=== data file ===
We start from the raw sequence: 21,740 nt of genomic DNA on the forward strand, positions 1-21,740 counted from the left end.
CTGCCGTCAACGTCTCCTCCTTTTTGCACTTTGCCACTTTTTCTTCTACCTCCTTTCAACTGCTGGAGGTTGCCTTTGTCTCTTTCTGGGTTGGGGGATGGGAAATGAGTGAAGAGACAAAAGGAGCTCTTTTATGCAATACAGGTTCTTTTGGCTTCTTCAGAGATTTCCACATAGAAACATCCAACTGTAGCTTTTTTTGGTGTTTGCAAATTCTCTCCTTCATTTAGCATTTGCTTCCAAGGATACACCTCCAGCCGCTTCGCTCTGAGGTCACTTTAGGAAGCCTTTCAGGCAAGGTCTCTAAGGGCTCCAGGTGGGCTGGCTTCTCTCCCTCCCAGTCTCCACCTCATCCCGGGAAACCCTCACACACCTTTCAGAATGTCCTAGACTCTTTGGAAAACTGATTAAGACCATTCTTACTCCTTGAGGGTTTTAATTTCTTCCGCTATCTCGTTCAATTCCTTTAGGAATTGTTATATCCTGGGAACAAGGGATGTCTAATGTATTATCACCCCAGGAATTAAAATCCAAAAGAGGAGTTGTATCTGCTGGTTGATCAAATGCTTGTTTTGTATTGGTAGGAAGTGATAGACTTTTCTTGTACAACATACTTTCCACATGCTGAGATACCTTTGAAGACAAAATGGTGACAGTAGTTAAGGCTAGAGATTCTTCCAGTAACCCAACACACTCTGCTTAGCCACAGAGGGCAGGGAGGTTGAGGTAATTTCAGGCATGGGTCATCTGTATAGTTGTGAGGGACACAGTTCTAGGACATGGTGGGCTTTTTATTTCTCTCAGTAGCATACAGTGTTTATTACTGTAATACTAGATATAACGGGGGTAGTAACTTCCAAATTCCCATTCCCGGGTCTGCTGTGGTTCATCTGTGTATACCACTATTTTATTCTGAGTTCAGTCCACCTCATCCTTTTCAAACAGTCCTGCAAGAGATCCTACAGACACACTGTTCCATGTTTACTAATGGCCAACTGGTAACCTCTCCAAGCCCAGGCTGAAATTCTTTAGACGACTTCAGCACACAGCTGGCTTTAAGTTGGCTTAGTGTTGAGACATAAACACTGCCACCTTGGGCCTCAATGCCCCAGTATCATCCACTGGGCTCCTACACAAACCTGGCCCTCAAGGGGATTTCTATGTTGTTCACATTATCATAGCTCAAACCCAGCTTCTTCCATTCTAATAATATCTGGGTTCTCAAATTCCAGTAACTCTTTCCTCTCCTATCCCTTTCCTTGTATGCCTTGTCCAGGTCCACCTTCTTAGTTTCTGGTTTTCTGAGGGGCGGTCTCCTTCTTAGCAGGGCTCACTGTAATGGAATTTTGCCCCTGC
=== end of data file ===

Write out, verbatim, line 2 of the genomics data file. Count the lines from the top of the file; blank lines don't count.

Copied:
CTGCCGTCAACGTCTCCTCCTTTTTGCACTTTGCCACTTTTTCTTCTACCTCCTTTCAACTGCTGGAGGTTGCCTTTGTCTCTTTCTGGGTTGGGGGATGGGAAATGAGTGAAGAGACAAAAGGAGCTCTTTTATGCAATACAGGTTCTTTTGGCTTCTTCAGAGATTTCCACATAGAAACATCCAACTGTAGCTTTTTTTGGTGTTTGCAAATTCTCTCCTTCATTTAGCATTTGCTTCCAAGGATACACCTCCAGCCGCTTCGCTCTGAGGTCACTTTAGGAAGCCTTTCAGGCAAGGTCTCTAAGGGCTCCAGGTGGGCTGGCTTCTCTCCCTCCCAGTCTCCACCTCATCCCGGGAAACCCTCACACACCTTTCAGAATGTCCTAGACTCTTTGGAAAACTGATTAAGACCATTCTTACTCCTTGAGGGTTTTAATTTCTTCCGCTATCTCGTTCAATTCCTTTAGGAATTGTTATATCCTGGGAACAAGGGATGTCTAATGTATTATCACCCCAGGAATTAAAATCCAAAAGAGGAGTTGTATCTGCTGGTTGATCAAATGCTTGTTTTGTATTGGTAGGAAGTGATAGACTTTTCTTGTACAACATACTTTCCACATGCTGAGATACCTTTGAAGACAAAATGGTGACAGTAGTTAAGGCTAGAGATTCTTCCAGTAACCCAACACACTCTGCTTAGCCACAGAGGGCAGGGAGGTTGAGGTAATTTCAGGCATGGGTCATCTGTATAGTTGTGAGGGACACAGTTCTAGGACATGGTGGGCTTTTTATTTCTCTCAGTAGCATACAGTGTTTATTACTGTAATACTAGATATAACGGGGGTAGTAACTTCCAAATTCCCATTCCCGGGTCTGCTGTGGTTCATCTGTGTATACCACTATTTTATTCTGAGTTCAGTCCACCTCATCCTTTTCAAACAGTCCTGCAAGAGATCCTACAGACACACTGTTCCATGTTTACTAATGGCCAACTGGTAACCTCTCCAAGCCCAGGCTGAAATTCTTTAGACGACTTCAGCACACAGCTGGCTTTAAGTTGGCTTAGTGTTGAGACATAAACACTGCCACCTTGGGCCTCAATGCCCCAGTATCATCCACTGGGCTCCTACACAAACCTGGCCCTCAAGGGGATTTCTATGTTGTTCACATTATCATAGCTCAAACCCAGCTTCTTCCATTCTAATAATATCTGGGTTCTCAAATTCCAGTAACTCTTTCCTCTCCTATCCCTTTCCTTGTATGCCTTGTCCAGGTCCACCTTCTTAGTTTCTGGTTTTCTGAGGGGCGGTCTCCTTCTTAGCAGGGCTCACTGTAATGGAATTTTGCCCCTGC